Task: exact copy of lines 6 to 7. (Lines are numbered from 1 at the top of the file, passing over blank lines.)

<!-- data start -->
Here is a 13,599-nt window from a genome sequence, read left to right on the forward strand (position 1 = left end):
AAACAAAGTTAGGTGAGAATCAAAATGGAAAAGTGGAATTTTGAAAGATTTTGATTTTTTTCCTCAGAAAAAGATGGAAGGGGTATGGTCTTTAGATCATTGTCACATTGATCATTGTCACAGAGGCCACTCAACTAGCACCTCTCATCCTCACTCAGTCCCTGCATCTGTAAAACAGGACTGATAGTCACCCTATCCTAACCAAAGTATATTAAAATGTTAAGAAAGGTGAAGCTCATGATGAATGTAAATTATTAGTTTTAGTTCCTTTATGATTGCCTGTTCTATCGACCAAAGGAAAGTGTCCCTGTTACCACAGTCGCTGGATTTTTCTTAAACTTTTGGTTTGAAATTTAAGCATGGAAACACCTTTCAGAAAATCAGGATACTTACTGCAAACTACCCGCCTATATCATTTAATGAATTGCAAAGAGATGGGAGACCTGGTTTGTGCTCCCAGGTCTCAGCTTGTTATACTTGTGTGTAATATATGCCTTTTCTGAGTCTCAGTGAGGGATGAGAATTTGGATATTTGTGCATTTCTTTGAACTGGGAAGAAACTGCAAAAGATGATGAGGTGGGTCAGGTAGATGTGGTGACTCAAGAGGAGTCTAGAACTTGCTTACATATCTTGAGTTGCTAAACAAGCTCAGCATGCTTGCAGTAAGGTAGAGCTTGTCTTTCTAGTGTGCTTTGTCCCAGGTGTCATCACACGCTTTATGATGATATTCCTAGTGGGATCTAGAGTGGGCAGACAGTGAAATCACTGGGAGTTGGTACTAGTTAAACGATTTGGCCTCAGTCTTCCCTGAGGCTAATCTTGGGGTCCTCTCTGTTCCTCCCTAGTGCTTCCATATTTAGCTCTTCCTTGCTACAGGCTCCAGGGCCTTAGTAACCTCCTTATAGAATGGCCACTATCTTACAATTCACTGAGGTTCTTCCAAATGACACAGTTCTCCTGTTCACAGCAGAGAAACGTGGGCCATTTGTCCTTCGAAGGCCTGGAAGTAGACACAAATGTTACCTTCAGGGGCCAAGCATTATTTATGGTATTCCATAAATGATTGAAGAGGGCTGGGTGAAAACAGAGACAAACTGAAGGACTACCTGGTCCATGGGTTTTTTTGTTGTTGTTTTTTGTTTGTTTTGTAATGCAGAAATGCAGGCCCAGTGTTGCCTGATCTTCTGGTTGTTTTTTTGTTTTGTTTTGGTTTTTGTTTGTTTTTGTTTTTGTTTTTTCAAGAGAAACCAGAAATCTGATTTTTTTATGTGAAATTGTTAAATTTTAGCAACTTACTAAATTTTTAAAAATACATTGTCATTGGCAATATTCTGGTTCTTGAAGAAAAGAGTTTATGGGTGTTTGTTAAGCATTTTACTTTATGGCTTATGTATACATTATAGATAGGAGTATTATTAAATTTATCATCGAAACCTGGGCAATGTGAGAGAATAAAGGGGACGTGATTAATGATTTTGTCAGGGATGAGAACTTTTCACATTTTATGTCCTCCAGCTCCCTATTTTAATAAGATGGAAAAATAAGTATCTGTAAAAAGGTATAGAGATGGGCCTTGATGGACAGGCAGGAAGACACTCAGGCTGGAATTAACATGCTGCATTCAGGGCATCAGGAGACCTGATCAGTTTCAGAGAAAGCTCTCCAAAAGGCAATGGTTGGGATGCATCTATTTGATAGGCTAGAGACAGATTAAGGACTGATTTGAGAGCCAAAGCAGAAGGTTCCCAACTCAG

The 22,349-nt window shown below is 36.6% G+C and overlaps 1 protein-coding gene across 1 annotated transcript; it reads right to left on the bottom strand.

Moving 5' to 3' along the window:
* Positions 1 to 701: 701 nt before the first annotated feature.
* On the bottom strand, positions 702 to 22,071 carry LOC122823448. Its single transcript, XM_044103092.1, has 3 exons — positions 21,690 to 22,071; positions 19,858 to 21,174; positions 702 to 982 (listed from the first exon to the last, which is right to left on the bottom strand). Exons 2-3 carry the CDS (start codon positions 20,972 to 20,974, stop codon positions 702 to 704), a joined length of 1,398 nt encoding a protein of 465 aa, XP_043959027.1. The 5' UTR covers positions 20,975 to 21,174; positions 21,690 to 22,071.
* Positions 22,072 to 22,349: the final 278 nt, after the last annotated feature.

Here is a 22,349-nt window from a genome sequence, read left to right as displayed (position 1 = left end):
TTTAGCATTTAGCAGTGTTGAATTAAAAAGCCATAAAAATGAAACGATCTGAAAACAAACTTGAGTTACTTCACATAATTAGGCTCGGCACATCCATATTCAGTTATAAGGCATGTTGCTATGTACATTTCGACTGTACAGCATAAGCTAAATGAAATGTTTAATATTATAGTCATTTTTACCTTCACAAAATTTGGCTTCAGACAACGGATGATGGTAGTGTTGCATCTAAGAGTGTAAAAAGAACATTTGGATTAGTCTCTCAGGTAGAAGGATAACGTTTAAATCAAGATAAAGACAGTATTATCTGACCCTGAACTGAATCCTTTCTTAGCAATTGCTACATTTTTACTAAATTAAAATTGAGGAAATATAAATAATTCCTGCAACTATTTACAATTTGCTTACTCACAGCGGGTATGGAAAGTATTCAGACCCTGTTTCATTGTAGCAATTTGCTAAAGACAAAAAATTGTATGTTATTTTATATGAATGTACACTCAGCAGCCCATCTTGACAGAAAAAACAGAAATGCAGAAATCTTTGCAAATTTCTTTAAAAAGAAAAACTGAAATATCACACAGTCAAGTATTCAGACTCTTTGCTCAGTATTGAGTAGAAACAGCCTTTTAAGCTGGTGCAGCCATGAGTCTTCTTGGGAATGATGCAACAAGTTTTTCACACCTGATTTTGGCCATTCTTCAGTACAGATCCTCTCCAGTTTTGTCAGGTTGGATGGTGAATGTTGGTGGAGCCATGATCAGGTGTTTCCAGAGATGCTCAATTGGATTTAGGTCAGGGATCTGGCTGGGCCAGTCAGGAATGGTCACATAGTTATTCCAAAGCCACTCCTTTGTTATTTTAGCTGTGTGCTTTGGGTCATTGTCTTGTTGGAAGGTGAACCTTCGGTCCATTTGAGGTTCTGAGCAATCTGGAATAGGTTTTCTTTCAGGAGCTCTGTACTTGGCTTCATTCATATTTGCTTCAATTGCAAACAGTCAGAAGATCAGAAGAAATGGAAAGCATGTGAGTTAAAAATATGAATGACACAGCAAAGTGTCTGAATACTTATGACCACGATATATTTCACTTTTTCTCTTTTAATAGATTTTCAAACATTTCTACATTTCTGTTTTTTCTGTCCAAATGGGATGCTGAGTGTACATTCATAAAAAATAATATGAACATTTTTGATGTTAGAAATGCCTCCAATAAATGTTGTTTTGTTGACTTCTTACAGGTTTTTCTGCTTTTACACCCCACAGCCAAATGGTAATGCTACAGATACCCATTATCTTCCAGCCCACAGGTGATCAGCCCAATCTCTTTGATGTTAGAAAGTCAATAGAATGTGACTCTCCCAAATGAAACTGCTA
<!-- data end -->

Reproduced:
* On the bottom strand, positions 702 to 22,071 carry LOC122823448. Its single transcript, XM_044103092.1, has 3 exons — positions 21,690 to 22,071; positions 19,858 to 21,174; positions 702 to 982 (listed from the first exon to the last, which is right to left on the bottom strand). Exons 2-3 carry the CDS (start codon positions 20,972 to 20,974, stop codon positions 702 to 704), a joined length of 1,398 nt encoding a protein of 465 aa, XP_043959027.1. The 5' UTR covers positions 20,975 to 21,174; positions 21,690 to 22,071.
* Positions 22,072 to 22,349: the final 278 nt, after the last annotated feature.